Satyanarayana added that, while a user needs to be careful when conducting a test, they are also created with ease of use in mind.

"A lot of people like that, in addition to using saliva, running the test is very simple. Running the test is very easy when it comes to training someone to do it. You can easily train a school nurse to do it. It doesn't necessarily require a high level of skill to do it," Satyanarayana said. "I mean you do have to be careful when running staples, but it is very easy to learn."

KAYA17 hopes to receive federal funding and approval to help bring its rapid test to the public.

Company officials offered a tour of the facility to local U.S. Rep. Eric Swalwell (D-Livermore) -- who himself received a KAYA17 test that would come back negative -- on May 6 as part of their effort to gain federal support.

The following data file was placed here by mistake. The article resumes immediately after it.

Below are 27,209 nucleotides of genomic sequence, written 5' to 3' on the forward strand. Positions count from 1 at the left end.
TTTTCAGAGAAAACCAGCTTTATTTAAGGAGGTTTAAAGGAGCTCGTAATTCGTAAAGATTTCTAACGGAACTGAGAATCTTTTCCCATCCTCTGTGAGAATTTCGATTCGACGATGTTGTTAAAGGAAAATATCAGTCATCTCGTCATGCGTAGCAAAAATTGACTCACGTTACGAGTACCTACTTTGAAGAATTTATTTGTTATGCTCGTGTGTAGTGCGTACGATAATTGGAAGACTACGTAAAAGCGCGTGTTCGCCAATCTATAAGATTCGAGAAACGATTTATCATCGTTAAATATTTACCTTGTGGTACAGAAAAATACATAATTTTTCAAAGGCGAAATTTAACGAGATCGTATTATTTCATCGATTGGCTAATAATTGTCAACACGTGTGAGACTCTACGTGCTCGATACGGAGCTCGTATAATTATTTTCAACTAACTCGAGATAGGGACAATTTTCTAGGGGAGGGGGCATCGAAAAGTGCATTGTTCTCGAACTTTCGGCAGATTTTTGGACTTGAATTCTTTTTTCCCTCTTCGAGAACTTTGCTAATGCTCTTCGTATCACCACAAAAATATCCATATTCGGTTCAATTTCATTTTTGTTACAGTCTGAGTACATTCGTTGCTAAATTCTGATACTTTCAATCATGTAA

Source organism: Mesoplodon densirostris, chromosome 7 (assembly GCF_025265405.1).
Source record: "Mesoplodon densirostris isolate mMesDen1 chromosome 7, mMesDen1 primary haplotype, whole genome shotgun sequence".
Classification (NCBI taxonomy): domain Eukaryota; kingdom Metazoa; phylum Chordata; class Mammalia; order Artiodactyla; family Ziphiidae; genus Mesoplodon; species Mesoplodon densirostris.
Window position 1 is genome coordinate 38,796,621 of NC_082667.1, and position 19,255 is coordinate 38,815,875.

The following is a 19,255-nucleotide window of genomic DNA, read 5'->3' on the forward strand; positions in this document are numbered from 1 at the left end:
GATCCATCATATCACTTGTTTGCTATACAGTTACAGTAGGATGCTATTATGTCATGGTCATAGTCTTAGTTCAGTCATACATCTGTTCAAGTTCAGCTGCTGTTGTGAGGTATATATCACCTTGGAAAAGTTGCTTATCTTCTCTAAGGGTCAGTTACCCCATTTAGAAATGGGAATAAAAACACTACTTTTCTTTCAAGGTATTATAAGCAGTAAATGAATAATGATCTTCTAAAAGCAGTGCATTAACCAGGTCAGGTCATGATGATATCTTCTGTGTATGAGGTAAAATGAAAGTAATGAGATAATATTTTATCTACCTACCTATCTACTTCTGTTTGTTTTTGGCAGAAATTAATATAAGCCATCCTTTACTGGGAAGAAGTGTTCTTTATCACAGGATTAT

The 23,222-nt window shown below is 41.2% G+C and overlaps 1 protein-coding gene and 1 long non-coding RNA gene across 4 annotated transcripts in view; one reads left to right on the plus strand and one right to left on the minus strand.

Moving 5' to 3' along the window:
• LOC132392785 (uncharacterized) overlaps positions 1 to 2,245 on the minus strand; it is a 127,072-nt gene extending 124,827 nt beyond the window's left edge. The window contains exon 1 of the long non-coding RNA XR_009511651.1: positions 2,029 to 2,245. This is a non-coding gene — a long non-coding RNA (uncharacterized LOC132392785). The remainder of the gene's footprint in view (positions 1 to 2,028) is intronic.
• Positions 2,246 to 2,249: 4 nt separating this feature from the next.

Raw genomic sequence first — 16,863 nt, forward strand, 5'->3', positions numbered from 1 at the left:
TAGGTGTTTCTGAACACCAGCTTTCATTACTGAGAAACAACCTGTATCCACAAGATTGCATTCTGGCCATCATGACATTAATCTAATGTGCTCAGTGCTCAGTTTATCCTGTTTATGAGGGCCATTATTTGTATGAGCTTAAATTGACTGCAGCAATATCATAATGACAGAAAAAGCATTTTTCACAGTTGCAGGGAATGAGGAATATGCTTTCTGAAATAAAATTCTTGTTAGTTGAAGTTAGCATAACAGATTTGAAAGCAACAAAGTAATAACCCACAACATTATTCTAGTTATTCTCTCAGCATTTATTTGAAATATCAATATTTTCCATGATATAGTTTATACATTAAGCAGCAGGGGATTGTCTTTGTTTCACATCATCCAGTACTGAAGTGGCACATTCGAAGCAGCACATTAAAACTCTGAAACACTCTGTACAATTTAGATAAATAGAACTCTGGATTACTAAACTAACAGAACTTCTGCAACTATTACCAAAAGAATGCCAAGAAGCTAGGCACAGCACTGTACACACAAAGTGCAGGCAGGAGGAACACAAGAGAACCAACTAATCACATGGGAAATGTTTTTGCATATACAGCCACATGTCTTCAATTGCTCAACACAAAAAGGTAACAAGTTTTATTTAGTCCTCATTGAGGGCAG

"Testing is becoming more and more important for younger people who are not yet vaccinated. We are opening it up soon to 12- to 15-year-olds getting vaccinated, but still that is a critical age group that can transmit. So for schools in particular you are still going to need tests until we get to immunity. Even as variants come in, it's going to be important to deploy these testing resources as quickly as possible," Swalwell said.

"My focus is supporting anything that can reopen schools as quickly as possible and also facilitate domestic and international travel so we can get this economy moving," he added.